The Sugar Regulatory Administration (SRA) has raised its estimate for sugar production this year from 2.356 million metric tons (MT) to 2.434 million MT due to good production.
Markel Silva's insight:
"With good production figures being reported by our monitoring personnel, the SRA Board deemed it appropriate to adopt at this time the higher range of the estimate," said SRA Administrator Ma. Regina Martin.
As of April 14, raw sugar production was at 2.295 million MT, up 13.83 percent from 2.016 million MT in the same period in 2012. Refined sugar production increased 10.78 percent to 859,131 MT from 775,523 MT.
The current crop year is expected to end in June.
Also as of April 14, the demand for domestic raw sugar rose 16.20 percent year on year to 1.412 million MT from 1.215 million MT. Refined sugar demand also rose by 11.65 percent to 615,496 MT from 551,248 MT.
"With healthy production figures, the SRA Board decided not to adopt any advance swapping or sugar conversion program for the remaining months of the crop year," said Martin.
The Philippines will also keep its regular US sugar quota of 138,827 MT.
Martin is set to leave for Washington next week to discuss the Philippines' US sugar quota. The 2013 Farm Bill, which includes its sugar program, is currently up for deliberation in the US Congress. The US will also discuss its general system of preferences, which allows Philippine raw sugar to enter the country duty-free. The GSP is set to expire on July 31
The Sugar Regulatory Administration (SRA) on Friday encouraged bioethanol producers to use more of the surplus sugar in warehouses and help the sugarcane sector diversify, considering that world prices of the commodity remain volatile.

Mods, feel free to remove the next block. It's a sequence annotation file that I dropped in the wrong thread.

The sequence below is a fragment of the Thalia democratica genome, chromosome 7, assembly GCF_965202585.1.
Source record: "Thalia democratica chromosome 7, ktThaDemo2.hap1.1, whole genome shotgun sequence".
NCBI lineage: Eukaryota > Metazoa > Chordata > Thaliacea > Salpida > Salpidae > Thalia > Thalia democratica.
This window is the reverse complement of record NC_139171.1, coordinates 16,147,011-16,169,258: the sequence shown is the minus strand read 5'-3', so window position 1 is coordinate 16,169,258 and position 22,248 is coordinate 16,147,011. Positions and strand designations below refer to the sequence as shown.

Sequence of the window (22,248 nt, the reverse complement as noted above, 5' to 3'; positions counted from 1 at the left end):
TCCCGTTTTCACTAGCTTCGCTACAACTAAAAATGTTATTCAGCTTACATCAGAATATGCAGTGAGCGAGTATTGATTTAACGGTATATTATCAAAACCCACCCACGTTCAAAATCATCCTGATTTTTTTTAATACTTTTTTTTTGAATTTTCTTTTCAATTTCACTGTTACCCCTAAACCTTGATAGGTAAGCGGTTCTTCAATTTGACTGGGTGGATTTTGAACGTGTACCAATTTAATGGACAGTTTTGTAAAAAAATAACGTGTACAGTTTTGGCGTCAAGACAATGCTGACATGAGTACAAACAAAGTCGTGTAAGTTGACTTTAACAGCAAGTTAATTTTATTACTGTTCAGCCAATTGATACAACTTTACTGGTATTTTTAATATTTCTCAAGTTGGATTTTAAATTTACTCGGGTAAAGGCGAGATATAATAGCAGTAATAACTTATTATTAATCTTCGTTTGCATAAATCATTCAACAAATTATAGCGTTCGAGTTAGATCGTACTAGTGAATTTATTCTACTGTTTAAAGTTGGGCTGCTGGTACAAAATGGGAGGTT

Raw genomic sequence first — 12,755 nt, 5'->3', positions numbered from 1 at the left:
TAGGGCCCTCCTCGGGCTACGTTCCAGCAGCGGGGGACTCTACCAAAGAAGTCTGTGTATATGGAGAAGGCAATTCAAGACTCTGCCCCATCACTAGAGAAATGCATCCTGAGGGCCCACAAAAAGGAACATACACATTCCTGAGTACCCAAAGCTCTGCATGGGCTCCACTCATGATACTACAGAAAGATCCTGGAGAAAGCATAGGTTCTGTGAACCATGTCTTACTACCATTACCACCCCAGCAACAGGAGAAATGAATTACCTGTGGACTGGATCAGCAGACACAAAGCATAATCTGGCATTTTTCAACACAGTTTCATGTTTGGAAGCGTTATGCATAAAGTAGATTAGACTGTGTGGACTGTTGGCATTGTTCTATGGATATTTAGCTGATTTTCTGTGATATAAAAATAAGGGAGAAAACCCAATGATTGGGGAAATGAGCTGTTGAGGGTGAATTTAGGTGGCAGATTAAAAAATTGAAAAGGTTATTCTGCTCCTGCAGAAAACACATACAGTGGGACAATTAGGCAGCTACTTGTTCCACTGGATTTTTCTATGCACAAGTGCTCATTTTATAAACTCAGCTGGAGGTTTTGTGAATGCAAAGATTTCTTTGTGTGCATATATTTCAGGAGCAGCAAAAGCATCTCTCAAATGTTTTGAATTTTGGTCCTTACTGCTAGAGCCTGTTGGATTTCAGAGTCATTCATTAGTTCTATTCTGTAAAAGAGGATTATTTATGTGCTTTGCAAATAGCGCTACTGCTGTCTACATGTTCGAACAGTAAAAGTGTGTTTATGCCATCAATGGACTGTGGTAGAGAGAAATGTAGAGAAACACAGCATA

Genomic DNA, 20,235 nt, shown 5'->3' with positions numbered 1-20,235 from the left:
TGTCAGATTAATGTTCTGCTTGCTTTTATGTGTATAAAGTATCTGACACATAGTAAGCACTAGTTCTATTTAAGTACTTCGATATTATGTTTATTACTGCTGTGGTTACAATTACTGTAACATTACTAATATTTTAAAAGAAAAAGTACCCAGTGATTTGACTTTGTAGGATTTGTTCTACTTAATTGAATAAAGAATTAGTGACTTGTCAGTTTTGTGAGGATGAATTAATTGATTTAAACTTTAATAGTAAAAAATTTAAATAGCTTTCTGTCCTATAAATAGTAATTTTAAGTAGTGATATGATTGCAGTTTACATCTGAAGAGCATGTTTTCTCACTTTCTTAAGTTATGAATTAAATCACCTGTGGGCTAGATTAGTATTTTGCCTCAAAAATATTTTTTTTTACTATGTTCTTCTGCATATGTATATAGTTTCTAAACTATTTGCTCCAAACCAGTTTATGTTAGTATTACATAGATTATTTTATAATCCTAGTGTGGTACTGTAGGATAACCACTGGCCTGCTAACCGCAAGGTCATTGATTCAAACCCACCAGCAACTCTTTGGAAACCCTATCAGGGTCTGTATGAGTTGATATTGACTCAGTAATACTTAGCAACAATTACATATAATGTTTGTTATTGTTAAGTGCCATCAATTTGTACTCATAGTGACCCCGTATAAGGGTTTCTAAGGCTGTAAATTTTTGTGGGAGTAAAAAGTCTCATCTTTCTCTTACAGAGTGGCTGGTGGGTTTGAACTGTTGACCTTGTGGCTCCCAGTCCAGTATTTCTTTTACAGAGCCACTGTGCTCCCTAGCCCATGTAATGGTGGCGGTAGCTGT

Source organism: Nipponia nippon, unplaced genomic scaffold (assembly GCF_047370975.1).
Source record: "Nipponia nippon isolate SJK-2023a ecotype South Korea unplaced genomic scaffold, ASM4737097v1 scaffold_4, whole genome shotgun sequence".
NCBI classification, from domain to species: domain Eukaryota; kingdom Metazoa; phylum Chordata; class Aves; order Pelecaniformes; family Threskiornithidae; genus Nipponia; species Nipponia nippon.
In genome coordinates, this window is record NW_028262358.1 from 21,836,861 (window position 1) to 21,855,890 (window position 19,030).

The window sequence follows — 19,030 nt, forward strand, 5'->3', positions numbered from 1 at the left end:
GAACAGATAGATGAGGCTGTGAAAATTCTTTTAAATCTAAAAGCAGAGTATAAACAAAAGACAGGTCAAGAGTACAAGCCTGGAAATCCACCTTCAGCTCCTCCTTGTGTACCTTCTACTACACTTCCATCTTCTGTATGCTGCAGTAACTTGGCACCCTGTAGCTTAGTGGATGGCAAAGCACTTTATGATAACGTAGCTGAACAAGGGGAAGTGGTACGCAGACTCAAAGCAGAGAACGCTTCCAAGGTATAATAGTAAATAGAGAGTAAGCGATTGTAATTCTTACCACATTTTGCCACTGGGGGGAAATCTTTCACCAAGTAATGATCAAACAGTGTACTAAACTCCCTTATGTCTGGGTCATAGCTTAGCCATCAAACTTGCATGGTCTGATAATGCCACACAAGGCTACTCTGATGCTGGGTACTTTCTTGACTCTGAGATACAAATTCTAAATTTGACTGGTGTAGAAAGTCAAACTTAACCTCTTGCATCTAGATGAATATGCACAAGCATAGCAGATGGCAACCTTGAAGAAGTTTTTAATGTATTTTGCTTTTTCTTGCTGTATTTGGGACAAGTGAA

Markel Silva's insight:
“Administrator Ma. Regina Martin reiterated that in support of the diversification efforts of thePhilippine sugarcane industry and in order to expand the market of sugar, the use of "D" or world market sugar for the production of bioethanol... is encouraged,” SRA noted in an e-mailed statement. "Price situation in the world market remains volatile and the bioethanol mandate could very well absorb the surplus sugar at viable price levels," according to the SRA chief. SRA data showed actual shipments to the world market totaled 140,000 metric tons (MT) as of August 2. Sugar production in crop year 2012-2013 reached 2.457 million MT, up 9.5 percent year-on-year. On Friday, the administration issued Sugar Order 1 which specifies that 86 percent of output be allocated to the domestic market, 12 percent to the world market, and 2 percent to fill the US quota. Allocation for "A" sugar or US sugar quota will be minimal this year taking into consideration the 57,000 MT that were not shipped in the crop year that just closed. The Philippines enjoys a regular US quota of 138,000 MT, but only 53,690 metric tons were shipped to the US as prices have sagged because of an oversupply in the mainland and the unlimited access enjoyed by Mexican sugar to the US market. SRA allowed unshipped "A" sugar to be reclassified as "D" sugar, but there is still a considerable amount of reclassified sugar in warehouses. "The US market continues to be a reliable market and remains an instrument to stabilize domestic sugar supply that its allocation is imperative regardless of volume," Martin noted in Sugar Order 1.
For crop year 2013-2014, SRA expects product to reach 2.45 million MT or hardly changed from the 2012-2013 output.